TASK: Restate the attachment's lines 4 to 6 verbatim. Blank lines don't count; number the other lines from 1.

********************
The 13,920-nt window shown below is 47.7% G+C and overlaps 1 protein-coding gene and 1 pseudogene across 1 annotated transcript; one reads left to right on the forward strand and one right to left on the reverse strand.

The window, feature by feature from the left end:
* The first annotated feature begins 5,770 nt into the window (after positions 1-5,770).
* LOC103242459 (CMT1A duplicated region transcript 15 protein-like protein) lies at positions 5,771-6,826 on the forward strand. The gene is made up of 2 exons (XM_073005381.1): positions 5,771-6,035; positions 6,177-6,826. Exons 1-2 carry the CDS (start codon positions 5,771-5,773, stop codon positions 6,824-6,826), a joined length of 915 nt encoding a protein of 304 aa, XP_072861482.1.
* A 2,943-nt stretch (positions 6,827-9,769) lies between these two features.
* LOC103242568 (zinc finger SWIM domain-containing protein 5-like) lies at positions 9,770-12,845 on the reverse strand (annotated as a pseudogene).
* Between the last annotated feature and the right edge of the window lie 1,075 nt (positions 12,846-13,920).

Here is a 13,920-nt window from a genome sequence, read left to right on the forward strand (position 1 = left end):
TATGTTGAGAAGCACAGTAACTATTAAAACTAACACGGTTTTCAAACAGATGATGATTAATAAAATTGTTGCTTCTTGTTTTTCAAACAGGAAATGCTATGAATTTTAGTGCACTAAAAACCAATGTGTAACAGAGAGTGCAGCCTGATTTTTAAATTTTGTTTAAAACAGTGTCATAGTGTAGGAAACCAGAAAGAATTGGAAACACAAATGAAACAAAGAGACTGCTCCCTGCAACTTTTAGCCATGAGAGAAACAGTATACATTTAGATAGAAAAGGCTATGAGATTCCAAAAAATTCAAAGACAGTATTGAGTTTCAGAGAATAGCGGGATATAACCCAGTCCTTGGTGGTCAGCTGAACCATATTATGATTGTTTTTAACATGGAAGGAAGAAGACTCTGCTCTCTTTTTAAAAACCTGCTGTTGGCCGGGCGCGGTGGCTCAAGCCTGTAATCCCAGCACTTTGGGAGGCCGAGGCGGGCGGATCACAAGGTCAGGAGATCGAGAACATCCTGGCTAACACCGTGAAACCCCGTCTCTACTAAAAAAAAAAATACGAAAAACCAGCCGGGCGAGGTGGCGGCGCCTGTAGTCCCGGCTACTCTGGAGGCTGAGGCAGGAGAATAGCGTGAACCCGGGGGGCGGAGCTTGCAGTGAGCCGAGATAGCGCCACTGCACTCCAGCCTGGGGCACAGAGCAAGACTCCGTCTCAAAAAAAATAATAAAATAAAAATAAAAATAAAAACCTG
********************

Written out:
* LOC103242459 (CMT1A duplicated region transcript 15 protein-like protein) lies at positions 5,771-6,826 on the forward strand. The gene is made up of 2 exons (XM_073005381.1): positions 5,771-6,035; positions 6,177-6,826. Exons 1-2 carry the CDS (start codon positions 5,771-5,773, stop codon positions 6,824-6,826), a joined length of 915 nt encoding a protein of 304 aa, XP_072861482.1.
* A 2,943-nt stretch (positions 6,827-9,769) lies between these two features.
* LOC103242568 (zinc finger SWIM domain-containing protein 5-like) lies at positions 9,770-12,845 on the reverse strand (annotated as a pseudogene).